Tony Blair is reported to have once said that electoral reform “doth butter no parsnips”, but could the looming boundary review be the straw that breaks the back of a beleaguered and weary political union?
The overdue review of our parliamentary constituencies will not come into effect until late 2023, if at all, but our first clear sign of what it might look like came in a report filled with recommendations from the Boundary Commission for England
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If adopted, the proposals would result in Wales losing eight representatives in parliament and Scotland losing two.
The north of England would also lose out, and you may not be surprised to hear that the rest of the UK’s losses are to be the south east of England’s gains.
This long-awaited review of the parliamentary boundaries looks set to further entrench the democratic deficit that exists between parts of the country, at a moment when the future of the union has never looked less certain.
Calls for an independent Scotland have reached such a pitch as to be unignorable, no matter how practiced the Westminster elite are at failing to hear cries for greater representation.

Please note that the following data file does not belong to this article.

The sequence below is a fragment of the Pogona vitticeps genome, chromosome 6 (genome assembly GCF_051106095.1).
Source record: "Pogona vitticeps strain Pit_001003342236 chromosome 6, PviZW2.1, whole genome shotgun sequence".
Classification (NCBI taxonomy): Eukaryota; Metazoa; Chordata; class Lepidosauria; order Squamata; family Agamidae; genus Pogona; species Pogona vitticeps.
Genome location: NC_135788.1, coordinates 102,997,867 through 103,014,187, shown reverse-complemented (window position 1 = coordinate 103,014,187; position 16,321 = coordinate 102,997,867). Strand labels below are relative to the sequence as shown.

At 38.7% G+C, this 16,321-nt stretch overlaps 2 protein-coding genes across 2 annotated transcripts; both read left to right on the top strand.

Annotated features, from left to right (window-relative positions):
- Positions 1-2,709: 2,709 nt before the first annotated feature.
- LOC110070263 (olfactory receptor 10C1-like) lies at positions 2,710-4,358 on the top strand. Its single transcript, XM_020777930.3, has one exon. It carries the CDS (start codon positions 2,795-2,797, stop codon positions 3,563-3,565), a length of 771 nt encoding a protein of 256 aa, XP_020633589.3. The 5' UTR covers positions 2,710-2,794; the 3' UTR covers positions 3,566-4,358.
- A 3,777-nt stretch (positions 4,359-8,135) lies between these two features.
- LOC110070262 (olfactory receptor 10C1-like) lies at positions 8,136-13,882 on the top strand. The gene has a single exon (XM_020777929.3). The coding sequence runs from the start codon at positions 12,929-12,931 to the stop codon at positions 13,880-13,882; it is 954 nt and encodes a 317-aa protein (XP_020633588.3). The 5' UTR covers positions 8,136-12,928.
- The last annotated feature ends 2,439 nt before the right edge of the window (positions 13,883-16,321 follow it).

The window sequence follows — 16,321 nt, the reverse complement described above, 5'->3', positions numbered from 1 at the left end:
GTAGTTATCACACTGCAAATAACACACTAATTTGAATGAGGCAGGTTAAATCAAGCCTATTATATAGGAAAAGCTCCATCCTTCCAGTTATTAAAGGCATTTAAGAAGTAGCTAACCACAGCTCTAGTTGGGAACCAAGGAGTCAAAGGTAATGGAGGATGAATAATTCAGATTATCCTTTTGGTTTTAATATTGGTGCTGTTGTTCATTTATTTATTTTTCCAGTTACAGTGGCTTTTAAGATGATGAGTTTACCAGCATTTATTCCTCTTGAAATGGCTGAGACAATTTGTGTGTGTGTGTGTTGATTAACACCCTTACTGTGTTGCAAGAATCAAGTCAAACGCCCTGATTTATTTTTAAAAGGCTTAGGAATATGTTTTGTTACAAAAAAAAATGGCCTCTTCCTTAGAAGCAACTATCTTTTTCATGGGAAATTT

In Wales too, more and more people feel that independence is a viable route of escape from a relationship which has always felt unequal, but now at times feels almost unbearably one-sided.
And while shifting seats out of the north of England toward the south may once have been seen as a politically harmless move for the Conservatives, it may now prove more tricky.
Indeed, as they have made gains in the Midlands and in parts of the north at the last few elections, the Government may well decide that these places can in fact be trusted to elect representatives to parliament, after all.
And for all that his north-of-England-whisperer credentials may be overhyped, Johnson must understand that having too much of a voice in parliament is about the last thing many ‘red-wall’ voters would likely complain about.
This might lead to some tweaking further down the line, but the broad strokes of the review are unlikely to change significantly.
The Boundary Commission’s recommendations would further diminish the voices of parts of the country which already feel underrepresented in our political system.
To do so would not only be an insult to those directly affected, but, as a successful recovery rests on voices from all parts of the UK being heard equally, would hold back our entire country - and potentially force it apart.